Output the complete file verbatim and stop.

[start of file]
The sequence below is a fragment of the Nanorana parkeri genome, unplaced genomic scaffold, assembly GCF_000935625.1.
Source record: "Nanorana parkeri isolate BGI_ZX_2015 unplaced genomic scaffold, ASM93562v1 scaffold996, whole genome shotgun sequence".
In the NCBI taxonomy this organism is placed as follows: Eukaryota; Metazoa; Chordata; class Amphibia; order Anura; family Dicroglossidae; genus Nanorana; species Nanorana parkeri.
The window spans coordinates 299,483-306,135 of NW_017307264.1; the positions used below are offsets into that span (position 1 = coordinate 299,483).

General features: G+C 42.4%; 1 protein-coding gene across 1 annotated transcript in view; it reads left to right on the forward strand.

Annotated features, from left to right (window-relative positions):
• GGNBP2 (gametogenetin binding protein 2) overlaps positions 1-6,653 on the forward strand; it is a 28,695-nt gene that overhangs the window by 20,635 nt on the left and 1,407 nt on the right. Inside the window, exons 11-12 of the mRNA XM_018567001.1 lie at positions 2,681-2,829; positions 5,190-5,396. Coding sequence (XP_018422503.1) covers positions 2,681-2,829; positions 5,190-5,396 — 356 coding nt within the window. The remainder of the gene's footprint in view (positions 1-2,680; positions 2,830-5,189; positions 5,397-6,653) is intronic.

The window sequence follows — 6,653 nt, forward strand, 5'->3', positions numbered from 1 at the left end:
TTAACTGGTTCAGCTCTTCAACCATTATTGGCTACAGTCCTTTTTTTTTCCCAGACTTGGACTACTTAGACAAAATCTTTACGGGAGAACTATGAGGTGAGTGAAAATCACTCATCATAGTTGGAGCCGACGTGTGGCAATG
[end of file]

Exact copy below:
The sequence below is a fragment of the Nanorana parkeri genome, unplaced genomic scaffold, assembly GCF_000935625.1.
Source record: "Nanorana parkeri isolate BGI_ZX_2015 unplaced genomic scaffold, ASM93562v1 scaffold996, whole genome shotgun sequence".
In the NCBI taxonomy this organism is placed as follows: Eukaryota; Metazoa; Chordata; class Amphibia; order Anura; family Dicroglossidae; genus Nanorana; species Nanorana parkeri.
The window spans coordinates 299,483-306,135 of NW_017307264.1; the positions used below are offsets into that span (position 1 = coordinate 299,483).

General features: G+C 42.4%; 1 protein-coding gene across 1 annotated transcript in view; it reads left to right on the forward strand.

Annotated features, from left to right (window-relative positions):
• GGNBP2 (gametogenetin binding protein 2) overlaps positions 1-6,653 on the forward strand; it is a 28,695-nt gene that overhangs the window by 20,635 nt on the left and 1,407 nt on the right. Inside the window, exons 11-12 of the mRNA XM_018567001.1 lie at positions 2,681-2,829; positions 5,190-5,396. Coding sequence (XP_018422503.1) covers positions 2,681-2,829; positions 5,190-5,396 — 356 coding nt within the window. The remainder of the gene's footprint in view (positions 1-2,680; positions 2,830-5,189; positions 5,397-6,653) is intronic.

The window sequence follows — 6,653 nt, forward strand, 5'->3', positions numbered from 1 at the left end:
TTAACTGGTTCAGCTCTTCAACCATTATTGGCTACAGTCCTTTTTTTTTCCCAGACTTGGACTACTTAGACAAAATCTTTACGGGAGAACTATGAGGTGAGTGAAAATCACTCATCATAGTTGGAGCCGACGTGTGGCAATG